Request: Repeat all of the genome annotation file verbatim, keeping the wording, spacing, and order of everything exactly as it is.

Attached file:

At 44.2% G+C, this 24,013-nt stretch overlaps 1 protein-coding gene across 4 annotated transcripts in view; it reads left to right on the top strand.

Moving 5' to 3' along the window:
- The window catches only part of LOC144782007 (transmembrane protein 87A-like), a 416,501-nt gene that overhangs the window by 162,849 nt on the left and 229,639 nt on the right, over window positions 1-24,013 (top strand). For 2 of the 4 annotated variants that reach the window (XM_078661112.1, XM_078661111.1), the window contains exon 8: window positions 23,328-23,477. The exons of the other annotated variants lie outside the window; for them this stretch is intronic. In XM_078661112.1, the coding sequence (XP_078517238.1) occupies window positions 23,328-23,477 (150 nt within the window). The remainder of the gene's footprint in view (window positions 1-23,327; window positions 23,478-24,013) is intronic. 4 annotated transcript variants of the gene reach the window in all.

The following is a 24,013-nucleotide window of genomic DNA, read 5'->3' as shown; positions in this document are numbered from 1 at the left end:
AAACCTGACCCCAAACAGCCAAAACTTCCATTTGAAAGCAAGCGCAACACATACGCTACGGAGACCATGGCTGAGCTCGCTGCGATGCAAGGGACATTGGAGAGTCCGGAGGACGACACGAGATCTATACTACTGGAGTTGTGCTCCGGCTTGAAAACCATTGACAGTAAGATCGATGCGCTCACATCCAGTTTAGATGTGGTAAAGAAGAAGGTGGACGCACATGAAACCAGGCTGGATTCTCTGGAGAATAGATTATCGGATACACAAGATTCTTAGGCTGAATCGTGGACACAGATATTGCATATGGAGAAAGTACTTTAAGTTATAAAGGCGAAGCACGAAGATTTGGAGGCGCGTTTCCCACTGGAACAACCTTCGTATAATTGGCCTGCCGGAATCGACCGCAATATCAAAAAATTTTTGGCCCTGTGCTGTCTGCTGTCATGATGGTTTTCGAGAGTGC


At 44.2% G+C, this 24,013-nt stretch overlaps 1 protein-coding gene across 4 annotated transcripts in view; it reads left to right on the top strand.

Moving 5' to 3' along the window:
- The window catches only part of LOC144782007 (transmembrane protein 87A-like), a 416,501-nt gene that overhangs the window by 162,849 nt on the left and 229,639 nt on the right, over window positions 1-24,013 (top strand). For 2 of the 4 annotated variants that reach the window (XM_078661112.1, XM_078661111.1), the window contains exon 8: window positions 23,328-23,477. The exons of the other annotated variants lie outside the window; for them this stretch is intronic. In XM_078661112.1, the coding sequence (XP_078517238.1) occupies window positions 23,328-23,477 (150 nt within the window). The remainder of the gene's footprint in view (window positions 1-23,327; window positions 23,478-24,013) is intronic. 4 annotated transcript variants of the gene reach the window in all.

The following is a 24,013-nucleotide window of genomic DNA, read 5'->3' as shown; positions in this document are numbered from 1 at the left end:
AAACCTGACCCCAAACAGCCAAAACTTCCATTTGAAAGCAAGCGCAACACATACGCTACGGAGACCATGGCTGAGCTCGCTGCGATGCAAGGGACATTGGAGAGTCCGGAGGACGACACGAGATCTATACTACTGGAGTTGTGCTCCGGCTTGAAAACCATTGACAGTAAGATCGATGCGCTCACATCCAGTTTAGATGTGGTAAAGAAGAAGGTGGACGCACATGAAACCAGGCTGGATTCTCTGGAGAATAGATTATCGGATACACAAGATTCTTAGGCTGAATCGTGGACACAGATATTGCATATGGAGAAAGTACTTTAAGTTATAAAGGCGAAGCACGAAGATTTGGAGGCGCGTTTCCCACTGGAACAACCTTCGTATAATTGGCCTGCCGGAATCGACCGCAATATCAAAAAATTTTTGGCCCTGTGCTGTCTGCTGTCATGATGGTTTTCGAGAGTGC